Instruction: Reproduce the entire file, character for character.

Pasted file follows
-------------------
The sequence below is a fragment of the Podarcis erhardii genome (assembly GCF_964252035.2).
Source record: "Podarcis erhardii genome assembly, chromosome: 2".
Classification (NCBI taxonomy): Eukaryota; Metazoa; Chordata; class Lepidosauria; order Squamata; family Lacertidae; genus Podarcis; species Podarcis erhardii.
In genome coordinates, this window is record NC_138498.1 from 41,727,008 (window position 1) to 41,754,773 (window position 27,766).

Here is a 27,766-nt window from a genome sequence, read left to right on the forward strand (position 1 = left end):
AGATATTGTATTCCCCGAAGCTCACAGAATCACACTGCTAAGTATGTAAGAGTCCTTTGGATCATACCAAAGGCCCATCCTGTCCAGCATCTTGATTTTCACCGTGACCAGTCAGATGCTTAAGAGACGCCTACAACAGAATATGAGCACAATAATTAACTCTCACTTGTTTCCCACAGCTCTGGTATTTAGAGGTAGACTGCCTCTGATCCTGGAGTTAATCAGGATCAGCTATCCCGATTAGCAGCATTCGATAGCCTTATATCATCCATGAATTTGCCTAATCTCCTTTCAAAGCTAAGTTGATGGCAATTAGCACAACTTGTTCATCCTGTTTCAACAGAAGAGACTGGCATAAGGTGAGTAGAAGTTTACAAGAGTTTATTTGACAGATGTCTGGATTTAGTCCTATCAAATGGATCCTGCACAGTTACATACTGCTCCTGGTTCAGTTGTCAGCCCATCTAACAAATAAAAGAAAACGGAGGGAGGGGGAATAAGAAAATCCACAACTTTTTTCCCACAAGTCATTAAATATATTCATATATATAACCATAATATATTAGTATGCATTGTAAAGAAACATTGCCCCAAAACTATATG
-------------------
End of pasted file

The sequence below is a fragment of the Podarcis erhardii genome (assembly GCF_964252035.2).
Source record: "Podarcis erhardii genome assembly, chromosome: 2".
Classification (NCBI taxonomy): Eukaryota; Metazoa; Chordata; class Lepidosauria; order Squamata; family Lacertidae; genus Podarcis; species Podarcis erhardii.
In genome coordinates, this window is record NC_138498.1 from 41,727,008 (window position 1) to 41,754,773 (window position 27,766).

Here is a 27,766-nt window from a genome sequence, read left to right on the forward strand (position 1 = left end):
AGATATTGTATTCCCCGAAGCTCACAGAATCACACTGCTAAGTATGTAAGAGTCCTTTGGATCATACCAAAGGCCCATCCTGTCCAGCATCTTGATTTTCACCGTGACCAGTCAGATGCTTAAGAGACGCCTACAACAGAATATGAGCACAATAATTAACTCTCACTTGTTTCCCACAGCTCTGGTATTTAGAGGTAGACTGCCTCTGATCCTGGAGTTAATCAGGATCAGCTATCCCGATTAGCAGCATTCGATAGCCTTATATCATCCATGAATTTGCCTAATCTCCTTTCAAAGCTAAGTTGATGGCAATTAGCACAACTTGTTCATCCTGTTTCAACAGAAGAGACTGGCATAAGGTGAGTAGAAGTTTACAAGAGTTTATTTGACAGATGTCTGGATTTAGTCCTATCAAATGGATCCTGCACAGTTACATACTGCTCCTGGTTCAGTTGTCAGCCCATCTAACAAATAAAAGAAAACGGAGGGAGGGGGAATAAGAAAATCCACAACTTTTTTCCCACAAGTCATTAAATATATTCATATATATAACCATAATATATTAGTATGCATTGTAAAGAAACATTGCCCCAAAACTATATG